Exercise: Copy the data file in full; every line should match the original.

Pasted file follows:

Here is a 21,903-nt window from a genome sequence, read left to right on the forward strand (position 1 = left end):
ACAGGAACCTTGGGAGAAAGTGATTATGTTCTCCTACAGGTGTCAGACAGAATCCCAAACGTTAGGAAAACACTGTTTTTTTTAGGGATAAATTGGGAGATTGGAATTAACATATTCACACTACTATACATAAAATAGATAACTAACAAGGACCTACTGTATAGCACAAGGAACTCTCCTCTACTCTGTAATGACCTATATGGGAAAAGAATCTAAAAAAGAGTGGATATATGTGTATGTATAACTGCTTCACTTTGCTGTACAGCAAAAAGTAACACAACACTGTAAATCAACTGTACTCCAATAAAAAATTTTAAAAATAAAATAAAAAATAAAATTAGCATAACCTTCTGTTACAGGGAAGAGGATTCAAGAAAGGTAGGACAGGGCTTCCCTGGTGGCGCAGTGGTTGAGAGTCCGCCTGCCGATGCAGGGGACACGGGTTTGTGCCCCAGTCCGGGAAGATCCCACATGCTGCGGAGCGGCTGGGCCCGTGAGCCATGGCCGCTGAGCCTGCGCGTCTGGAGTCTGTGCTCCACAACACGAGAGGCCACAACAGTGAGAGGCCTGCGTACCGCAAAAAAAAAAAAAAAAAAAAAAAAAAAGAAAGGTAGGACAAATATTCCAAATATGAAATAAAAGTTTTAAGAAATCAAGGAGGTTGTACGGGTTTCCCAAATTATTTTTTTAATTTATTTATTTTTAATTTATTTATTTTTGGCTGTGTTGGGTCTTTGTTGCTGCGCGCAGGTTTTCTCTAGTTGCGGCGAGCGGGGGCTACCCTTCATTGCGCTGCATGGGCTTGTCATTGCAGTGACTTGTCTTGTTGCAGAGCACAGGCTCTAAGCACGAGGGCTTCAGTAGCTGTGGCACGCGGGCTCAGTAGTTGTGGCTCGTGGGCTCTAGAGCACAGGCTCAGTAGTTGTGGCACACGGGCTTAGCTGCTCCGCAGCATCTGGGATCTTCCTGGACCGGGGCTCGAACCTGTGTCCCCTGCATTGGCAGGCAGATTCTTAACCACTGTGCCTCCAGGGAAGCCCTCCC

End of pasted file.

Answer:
Here is a 21,903-nt window from a genome sequence, read left to right on the forward strand (position 1 = left end):
ACAGGAACCTTGGGAGAAAGTGATTATGTTCTCCTACAGGTGTCAGACAGAATCCCAAACGTTAGGAAAACACTGTTTTTTTTAGGGATAAATTGGGAGATTGGAATTAACATATTCACACTACTATACATAAAATAGATAACTAACAAGGACCTACTGTATAGCACAAGGAACTCTCCTCTACTCTGTAATGACCTATATGGGAAAAGAATCTAAAAAAGAGTGGATATATGTGTATGTATAACTGCTTCACTTTGCTGTACAGCAAAAAGTAACACAACACTGTAAATCAACTGTACTCCAATAAAAAATTTTAAAAATAAAATAAAAAATAAAATTAGCATAACCTTCTGTTACAGGGAAGAGGATTCAAGAAAGGTAGGACAGGGCTTCCCTGGTGGCGCAGTGGTTGAGAGTCCGCCTGCCGATGCAGGGGACACGGGTTTGTGCCCCAGTCCGGGAAGATCCCACATGCTGCGGAGCGGCTGGGCCCGTGAGCCATGGCCGCTGAGCCTGCGCGTCTGGAGTCTGTGCTCCACAACACGAGAGGCCACAACAGTGAGAGGCCTGCGTACCGCAAAAAAAAAAAAAAAAAAAAAAAAAAAGAAAGGTAGGACAAATATTCCAAATATGAAATAAAAGTTTTAAGAAATCAAGGAGGTTGTACGGGTTTCCCAAATTATTTTTTTAATTTATTTATTTTTAATTTATTTATTTTTGGCTGTGTTGGGTCTTTGTTGCTGCGCGCAGGTTTTCTCTAGTTGCGGCGAGCGGGGGCTACCCTTCATTGCGCTGCATGGGCTTGTCATTGCAGTGACTTGTCTTGTTGCAGAGCACAGGCTCTAAGCACGAGGGCTTCAGTAGCTGTGGCACGCGGGCTCAGTAGTTGTGGCTCGTGGGCTCTAGAGCACAGGCTCAGTAGTTGTGGCACACGGGCTTAGCTGCTCCGCAGCATCTGGGATCTTCCTGGACCGGGGCTCGAACCTGTGTCCCCTGCATTGGCAGGCAGATTCTTAACCACTGTGCCTCCAGGGAAGCCCTCCC